The Cebr’s research calculates that €177.3 billion per year will be generated by 2015, if companies across Europe’s five largest economies continue to adopt cloud technology as expected.
The Cebr found that the annual economic benefit of cloud computing, by 2015, will be:
• France – €37.4 billion
• Germany – €49.6 billion
• Italy – €35.1 billion
• Spain – €25.2 billion
• UK – €30.0 billion
Will the ability of cloud computing to drive down the costs of IT mean that a new revolution is underway? Just how significant are the economies of scale and are they likely to grow as cloud providers themselves grow in size and experience? The following articles look at some of the issues.
Reports and information
- What specific economies of scale are achieved through cloud computing?
- Why might the minimum efficient scale of cloud computing services be above the level of output of many companies?
- What are the downsides to cloud computing?
- How would you set about assessing the statement that we are on the brink of a fundamental revolution in business computing?
- Why are customer-heavy sectors, such as financial services, utilities, governments, leisure and retail, expected to buy into the concept fastest?
- How can product life cycle analysis help to understand the stages in the adoption of cloud computing?
The Labour government’s investment in education has been widely publicised since its rise to power in 1997 and there has been a significant increase in funding to match its ‘50% participation in higher education’ target. However, at the university level, this looks set to change. More than 100 universities face a drop in their government grants as a consequence of £450 million worth of cuts. 69 universities face cuts in cash terms and another 37 have rises below 2 per cent. Furthermore, increased funding is now going to those departments where research is of the highest quality, which means that whilst some universities will not see a cut in funding, they will see a reallocation of their funds.
Sir Alan Langlands, Chief Executive of Hefce, said: “These are very modest reductions. I think it is quite likely that universities will be able to cope with these without in any way undermining the student experience.” Despite this reassurance, there are concerns that, with these spending cuts and growing student numbers, class sizes will have to increase, the quality of the education may fall and ultimately, it may mean a reduction in the number of places offered. The Conservatives have estimated that 275,000 students will miss out on a place. UCAS applications have grown by 23% – or 106,389 – so far this year, but the number of places has been reduced by 6000. This policy of cutting places is clearly contrary to the government’s target of 50% participation.
With the average degree costing students over £9000, it is hardly surprising that students are unhappy with these spending cuts and the fact that it could lead to a lower quality education. With the possibility of rising fees (in particular, as advocated by Lord Patten, who has called for the abolition of a “preposterous” £3,200 cap on student tuition fees) and a lower quality degree, this means that students could end up paying a very high price for a university education.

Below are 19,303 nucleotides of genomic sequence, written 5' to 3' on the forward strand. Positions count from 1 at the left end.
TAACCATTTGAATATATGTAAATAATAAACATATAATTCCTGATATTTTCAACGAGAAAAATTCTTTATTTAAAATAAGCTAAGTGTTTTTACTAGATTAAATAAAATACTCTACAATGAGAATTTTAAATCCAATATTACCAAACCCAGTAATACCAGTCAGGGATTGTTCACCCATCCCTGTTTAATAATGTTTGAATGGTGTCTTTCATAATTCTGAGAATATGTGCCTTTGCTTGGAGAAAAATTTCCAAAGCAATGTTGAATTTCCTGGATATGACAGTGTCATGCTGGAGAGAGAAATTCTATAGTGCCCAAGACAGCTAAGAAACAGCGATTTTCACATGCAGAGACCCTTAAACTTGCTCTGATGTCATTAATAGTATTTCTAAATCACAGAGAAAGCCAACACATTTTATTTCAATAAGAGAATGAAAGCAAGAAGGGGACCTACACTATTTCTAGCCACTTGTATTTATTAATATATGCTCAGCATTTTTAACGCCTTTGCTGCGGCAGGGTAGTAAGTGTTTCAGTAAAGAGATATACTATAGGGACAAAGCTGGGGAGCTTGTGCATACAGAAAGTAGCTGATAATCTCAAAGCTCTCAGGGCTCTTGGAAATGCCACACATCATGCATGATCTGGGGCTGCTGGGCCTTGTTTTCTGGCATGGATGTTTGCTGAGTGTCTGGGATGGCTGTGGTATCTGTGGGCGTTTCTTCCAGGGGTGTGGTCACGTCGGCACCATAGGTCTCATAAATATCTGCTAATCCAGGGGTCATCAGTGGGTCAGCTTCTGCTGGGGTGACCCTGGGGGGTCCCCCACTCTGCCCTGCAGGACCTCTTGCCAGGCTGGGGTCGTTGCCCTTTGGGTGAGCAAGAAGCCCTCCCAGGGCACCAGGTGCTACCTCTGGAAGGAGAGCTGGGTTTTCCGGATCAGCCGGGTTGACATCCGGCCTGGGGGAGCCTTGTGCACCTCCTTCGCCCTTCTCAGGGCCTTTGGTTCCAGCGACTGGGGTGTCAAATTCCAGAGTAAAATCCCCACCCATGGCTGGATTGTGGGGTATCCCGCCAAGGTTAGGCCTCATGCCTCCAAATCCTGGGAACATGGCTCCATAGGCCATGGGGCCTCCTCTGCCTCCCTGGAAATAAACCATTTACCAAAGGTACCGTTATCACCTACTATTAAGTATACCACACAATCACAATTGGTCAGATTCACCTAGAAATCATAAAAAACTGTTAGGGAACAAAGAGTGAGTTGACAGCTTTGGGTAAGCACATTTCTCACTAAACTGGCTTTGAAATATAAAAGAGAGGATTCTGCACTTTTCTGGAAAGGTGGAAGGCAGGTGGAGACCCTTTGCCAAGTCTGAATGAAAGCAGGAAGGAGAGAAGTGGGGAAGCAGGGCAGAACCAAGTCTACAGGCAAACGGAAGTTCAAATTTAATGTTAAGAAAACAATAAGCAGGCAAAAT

Universities fear research funding cuts Financial Times (18/3/10)
More students but who will pay? BBC News, Sean Coughlan (18/3/10)
University cuts announced as recession bites Reuters (18/3/10)
How about $200,000 dollars for a degree? BBC News, Sean Coughlan (18/3/10)
Liberate our universities Telegraph (17/3/10)
Universities should set own fees, say Oxford Chancellor Patten Independent, Richard Garner (17/3/10)
University budgets to be slashed by up to 14% Guardian, Jessica Shepherd (18/3/10)
Universities face cuts as Hefce deals with first funding drop in years RSC, Chemistry World (17/3/10)
University cuts spell campus turmoil BBC News, Hannah Richardson (18/3/10)
Universities told of funding cuts Press Association (18/3/10)
100 universities suffer as government announces £450 million of cuts Times Online, Greg Hurst (18/3/10)
HEFCE announces funding of £7.3 billion for universities and colleges in England HEFCE News (18/3/10)
- Why is there justification for government intervention in higher education? Think about the issues of efficiency and equity and why the market for education fails.
- What are the arguments (a) for and (b) against allowing universities to set their own tuition fees?
- Why is the government planning these substantial cuts to university funding, when it is still trying to increase the number of students getting places at university?
- Is the ‘50% participation in higher education’ a good policy?
- What are the benefits of education? Think about those accruing to the individual and those gained by society. Can you use this to explain why the government has role in intervening in the market for higher education?
- Is it right that more spending should go to those departments with higher quality research? What are the arguments for and against this policy?
- What are the costs to a student of a university education and how will they change with funding cuts and possibly higher tuition fees?